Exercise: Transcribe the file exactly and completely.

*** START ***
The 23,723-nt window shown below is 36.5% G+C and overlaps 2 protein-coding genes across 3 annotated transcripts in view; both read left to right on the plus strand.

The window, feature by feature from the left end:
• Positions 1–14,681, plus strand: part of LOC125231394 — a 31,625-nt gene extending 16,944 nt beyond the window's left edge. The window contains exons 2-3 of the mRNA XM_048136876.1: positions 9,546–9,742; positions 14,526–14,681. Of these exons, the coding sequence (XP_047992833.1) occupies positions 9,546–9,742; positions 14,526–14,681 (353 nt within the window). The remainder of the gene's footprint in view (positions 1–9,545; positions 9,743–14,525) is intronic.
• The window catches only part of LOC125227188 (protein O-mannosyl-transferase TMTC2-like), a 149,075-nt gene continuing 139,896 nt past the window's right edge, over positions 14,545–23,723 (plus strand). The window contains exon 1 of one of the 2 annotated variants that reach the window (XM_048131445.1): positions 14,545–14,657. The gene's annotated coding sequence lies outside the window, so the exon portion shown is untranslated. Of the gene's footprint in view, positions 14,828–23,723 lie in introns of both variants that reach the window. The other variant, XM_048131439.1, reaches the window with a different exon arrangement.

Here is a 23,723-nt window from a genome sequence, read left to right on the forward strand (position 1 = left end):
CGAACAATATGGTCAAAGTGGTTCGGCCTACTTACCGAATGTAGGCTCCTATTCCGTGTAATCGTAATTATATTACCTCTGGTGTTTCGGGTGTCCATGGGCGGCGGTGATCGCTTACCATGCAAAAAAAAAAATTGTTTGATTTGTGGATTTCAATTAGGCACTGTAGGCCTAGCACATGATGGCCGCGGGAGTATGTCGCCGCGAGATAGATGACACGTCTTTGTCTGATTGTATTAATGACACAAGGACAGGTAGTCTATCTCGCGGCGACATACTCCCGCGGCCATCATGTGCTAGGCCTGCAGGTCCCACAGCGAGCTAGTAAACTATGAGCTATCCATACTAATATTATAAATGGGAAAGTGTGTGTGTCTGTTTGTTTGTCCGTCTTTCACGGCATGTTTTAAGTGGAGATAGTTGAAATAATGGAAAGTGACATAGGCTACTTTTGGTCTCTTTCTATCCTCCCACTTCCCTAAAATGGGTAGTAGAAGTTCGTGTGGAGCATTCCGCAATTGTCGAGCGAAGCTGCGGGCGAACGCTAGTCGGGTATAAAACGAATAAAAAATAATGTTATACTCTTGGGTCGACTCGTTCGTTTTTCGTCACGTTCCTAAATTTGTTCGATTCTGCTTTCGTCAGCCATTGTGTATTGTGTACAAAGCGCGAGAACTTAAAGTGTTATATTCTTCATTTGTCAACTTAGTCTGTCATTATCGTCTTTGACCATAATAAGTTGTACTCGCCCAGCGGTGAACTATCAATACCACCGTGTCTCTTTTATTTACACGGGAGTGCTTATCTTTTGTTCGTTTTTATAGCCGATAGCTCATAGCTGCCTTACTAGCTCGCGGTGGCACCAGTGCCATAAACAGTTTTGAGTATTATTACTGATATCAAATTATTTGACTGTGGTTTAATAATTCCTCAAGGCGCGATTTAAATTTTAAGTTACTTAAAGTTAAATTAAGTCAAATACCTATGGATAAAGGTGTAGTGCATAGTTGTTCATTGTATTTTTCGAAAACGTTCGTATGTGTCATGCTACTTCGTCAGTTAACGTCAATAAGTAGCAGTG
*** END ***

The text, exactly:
The 23,723-nt window shown below is 36.5% G+C and overlaps 2 protein-coding genes across 3 annotated transcripts in view; both read left to right on the plus strand.

The window, feature by feature from the left end:
• Positions 1–14,681, plus strand: part of LOC125231394 — a 31,625-nt gene extending 16,944 nt beyond the window's left edge. The window contains exons 2-3 of the mRNA XM_048136876.1: positions 9,546–9,742; positions 14,526–14,681. Of these exons, the coding sequence (XP_047992833.1) occupies positions 9,546–9,742; positions 14,526–14,681 (353 nt within the window). The remainder of the gene's footprint in view (positions 1–9,545; positions 9,743–14,525) is intronic.
• The window catches only part of LOC125227188 (protein O-mannosyl-transferase TMTC2-like), a 149,075-nt gene continuing 139,896 nt past the window's right edge, over positions 14,545–23,723 (plus strand). The window contains exon 1 of one of the 2 annotated variants that reach the window (XM_048131445.1): positions 14,545–14,657. The gene's annotated coding sequence lies outside the window, so the exon portion shown is untranslated. Of the gene's footprint in view, positions 14,828–23,723 lie in introns of both variants that reach the window. The other variant, XM_048131439.1, reaches the window with a different exon arrangement.

Here is a 23,723-nt window from a genome sequence, read left to right on the forward strand (position 1 = left end):
CGAACAATATGGTCAAAGTGGTTCGGCCTACTTACCGAATGTAGGCTCCTATTCCGTGTAATCGTAATTATATTACCTCTGGTGTTTCGGGTGTCCATGGGCGGCGGTGATCGCTTACCATGCAAAAAAAAAAATTGTTTGATTTGTGGATTTCAATTAGGCACTGTAGGCCTAGCACATGATGGCCGCGGGAGTATGTCGCCGCGAGATAGATGACACGTCTTTGTCTGATTGTATTAATGACACAAGGACAGGTAGTCTATCTCGCGGCGACATACTCCCGCGGCCATCATGTGCTAGGCCTGCAGGTCCCACAGCGAGCTAGTAAACTATGAGCTATCCATACTAATATTATAAATGGGAAAGTGTGTGTGTCTGTTTGTTTGTCCGTCTTTCACGGCATGTTTTAAGTGGAGATAGTTGAAATAATGGAAAGTGACATAGGCTACTTTTGGTCTCTTTCTATCCTCCCACTTCCCTAAAATGGGTAGTAGAAGTTCGTGTGGAGCATTCCGCAATTGTCGAGCGAAGCTGCGGGCGAACGCTAGTCGGGTATAAAACGAATAAAAAATAATGTTATACTCTTGGGTCGACTCGTTCGTTTTTCGTCACGTTCCTAAATTTGTTCGATTCTGCTTTCGTCAGCCATTGTGTATTGTGTACAAAGCGCGAGAACTTAAAGTGTTATATTCTTCATTTGTCAACTTAGTCTGTCATTATCGTCTTTGACCATAATAAGTTGTACTCGCCCAGCGGTGAACTATCAATACCACCGTGTCTCTTTTATTTACACGGGAGTGCTTATCTTTTGTTCGTTTTTATAGCCGATAGCTCATAGCTGCCTTACTAGCTCGCGGTGGCACCAGTGCCATAAACAGTTTTGAGTATTATTACTGATATCAAATTATTTGACTGTGGTTTAATAATTCCTCAAGGCGCGATTTAAATTTTAAGTTACTTAAAGTTAAATTAAGTCAAATACCTATGGATAAAGGTGTAGTGCATAGTTGTTCATTGTATTTTTCGAAAACGTTCGTATGTGTCATGCTACTTCGTCAGTTAACGTCAATAAGTAGCAGTG